In reply to this post by Magnus Manske-2
2007/10/25, Magnus Manske <[hidden email]>:

> Maybe you (or I) misunderstand. I'm saying that the entire new work
> has to be released under GFDL, and not as PD, because it is a
> derivative work of GFDL data.

Yeah, either you misunderstood me or I misunderstood you, but in
effect we seem to be arguing the same case.

--
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ICQ: 6260644  --  Skype: a_engels

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Re: Problems with derivative works

nilfanion wiki
Just to note that the specific image I cited at the start of this
thread has been fixed now. I think it would be helpful if we could
have a scrape of links between images to see if there are any other
blatant violations.

On 26/10/2007, Andre Engels <[hidden email]> wrote:

> 2007/10/25, Magnus Manske <[hidden email]>:
>
> > Maybe you (or I) misunderstand. I'm saying that the entire new work
> > has to be released under GFDL, and not as PD, because it is a
> > derivative work of GFDL data.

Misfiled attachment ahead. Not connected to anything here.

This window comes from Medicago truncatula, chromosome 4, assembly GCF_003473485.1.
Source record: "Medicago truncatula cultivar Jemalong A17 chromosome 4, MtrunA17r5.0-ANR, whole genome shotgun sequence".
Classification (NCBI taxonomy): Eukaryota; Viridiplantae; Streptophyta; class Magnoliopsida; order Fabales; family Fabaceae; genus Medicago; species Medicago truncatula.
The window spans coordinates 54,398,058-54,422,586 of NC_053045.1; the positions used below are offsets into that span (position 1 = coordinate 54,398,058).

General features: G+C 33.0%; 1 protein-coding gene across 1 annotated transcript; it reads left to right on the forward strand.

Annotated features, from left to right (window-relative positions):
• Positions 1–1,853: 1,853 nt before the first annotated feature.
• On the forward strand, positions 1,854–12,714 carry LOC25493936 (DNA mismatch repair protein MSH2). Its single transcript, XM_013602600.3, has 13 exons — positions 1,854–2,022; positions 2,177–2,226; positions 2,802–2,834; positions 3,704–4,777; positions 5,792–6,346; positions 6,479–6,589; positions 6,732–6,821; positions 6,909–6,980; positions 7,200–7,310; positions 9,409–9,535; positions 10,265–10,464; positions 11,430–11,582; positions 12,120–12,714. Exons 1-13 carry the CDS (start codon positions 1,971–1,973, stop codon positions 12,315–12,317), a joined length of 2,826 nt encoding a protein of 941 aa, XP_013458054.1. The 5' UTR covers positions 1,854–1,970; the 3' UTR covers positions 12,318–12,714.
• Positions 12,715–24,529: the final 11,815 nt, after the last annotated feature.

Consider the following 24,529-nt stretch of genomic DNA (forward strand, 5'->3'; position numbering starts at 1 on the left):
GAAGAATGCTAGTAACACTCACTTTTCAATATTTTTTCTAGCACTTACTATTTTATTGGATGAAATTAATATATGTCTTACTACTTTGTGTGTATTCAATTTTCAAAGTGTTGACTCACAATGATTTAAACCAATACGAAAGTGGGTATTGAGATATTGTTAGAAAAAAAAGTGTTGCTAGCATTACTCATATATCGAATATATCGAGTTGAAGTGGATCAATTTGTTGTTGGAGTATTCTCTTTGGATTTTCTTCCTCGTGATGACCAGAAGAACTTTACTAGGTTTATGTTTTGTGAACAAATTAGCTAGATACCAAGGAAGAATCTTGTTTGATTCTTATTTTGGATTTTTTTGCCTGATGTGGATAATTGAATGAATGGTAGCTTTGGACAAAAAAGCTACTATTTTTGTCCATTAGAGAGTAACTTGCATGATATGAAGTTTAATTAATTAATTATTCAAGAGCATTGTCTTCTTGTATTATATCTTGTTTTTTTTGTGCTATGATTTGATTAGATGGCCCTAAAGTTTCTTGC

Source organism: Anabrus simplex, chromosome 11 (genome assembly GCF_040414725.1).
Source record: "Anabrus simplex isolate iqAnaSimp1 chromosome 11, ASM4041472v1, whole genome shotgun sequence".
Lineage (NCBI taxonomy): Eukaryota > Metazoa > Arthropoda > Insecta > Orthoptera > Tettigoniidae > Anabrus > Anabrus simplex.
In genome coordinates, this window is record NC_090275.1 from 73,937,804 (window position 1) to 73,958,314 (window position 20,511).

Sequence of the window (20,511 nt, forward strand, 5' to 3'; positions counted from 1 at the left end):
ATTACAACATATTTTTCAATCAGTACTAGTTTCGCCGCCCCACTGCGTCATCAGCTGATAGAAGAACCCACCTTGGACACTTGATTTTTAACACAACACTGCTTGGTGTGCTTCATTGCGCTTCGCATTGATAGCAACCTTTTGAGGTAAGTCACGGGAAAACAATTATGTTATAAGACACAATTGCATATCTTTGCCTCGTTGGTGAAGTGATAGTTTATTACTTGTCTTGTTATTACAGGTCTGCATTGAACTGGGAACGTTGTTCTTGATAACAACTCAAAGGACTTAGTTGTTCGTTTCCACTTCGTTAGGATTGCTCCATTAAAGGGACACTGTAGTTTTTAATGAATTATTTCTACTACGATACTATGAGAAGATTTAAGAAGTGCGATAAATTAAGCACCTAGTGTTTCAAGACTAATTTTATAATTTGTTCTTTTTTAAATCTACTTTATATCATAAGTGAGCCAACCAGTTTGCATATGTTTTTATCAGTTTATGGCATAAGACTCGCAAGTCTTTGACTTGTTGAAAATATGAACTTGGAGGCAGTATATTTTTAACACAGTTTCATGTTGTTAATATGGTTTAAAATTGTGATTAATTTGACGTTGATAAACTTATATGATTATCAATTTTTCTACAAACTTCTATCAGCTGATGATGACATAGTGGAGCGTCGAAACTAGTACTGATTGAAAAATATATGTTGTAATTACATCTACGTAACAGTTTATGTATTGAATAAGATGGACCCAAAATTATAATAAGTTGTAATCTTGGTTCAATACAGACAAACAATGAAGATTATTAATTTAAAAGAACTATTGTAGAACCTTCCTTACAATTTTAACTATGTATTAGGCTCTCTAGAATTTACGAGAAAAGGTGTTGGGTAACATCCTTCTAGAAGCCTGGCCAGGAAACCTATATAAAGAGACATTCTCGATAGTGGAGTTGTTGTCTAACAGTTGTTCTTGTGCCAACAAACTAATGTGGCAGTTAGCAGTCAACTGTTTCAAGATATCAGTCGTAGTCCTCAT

>
> Yeah, either you misunderstood me or I misunderstood you, but in
> effect we seem to be arguing the same case.
>
> --
> Andre Engels, [hidden email]
> ICQ: 6260644  --  Skype: a_engels
>
> _______________________________________________
> Commons-l mailing list
> [hidden email]
> http://lists.wikimedia.org/mailman/listinfo/commons-l
>

Nilfanion

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Re: Problems with derivative works

Brianna Laugher
In reply to this post by Padraic Ryan
On 25/10/2007, Padraic Ryan <[hidden email]> wrote:
> It seems to me a great first step to solving this problem is having an
> option at [[Commons:Upload]] page like "It is a derivative work of a media
> file already on the Commons" (perhaps also explaining what qualifies as a
> derivative work). This would allow (1) automatically insert some kind of
> template designed to indicate and keep track of derivative works, should one
> be made and more importantly (2) automatically check that the newly uploaded
> work is under the appropriate license - preventing someone from licensing a
> derivative of a GFDL file as CC-BY-SA or PD, etc. I have no technical
> knowledge in this area but that seems possible.

It seems to be a common enough situation that a separate form would be
useful. And given that we encourage deriv works it makes sense to make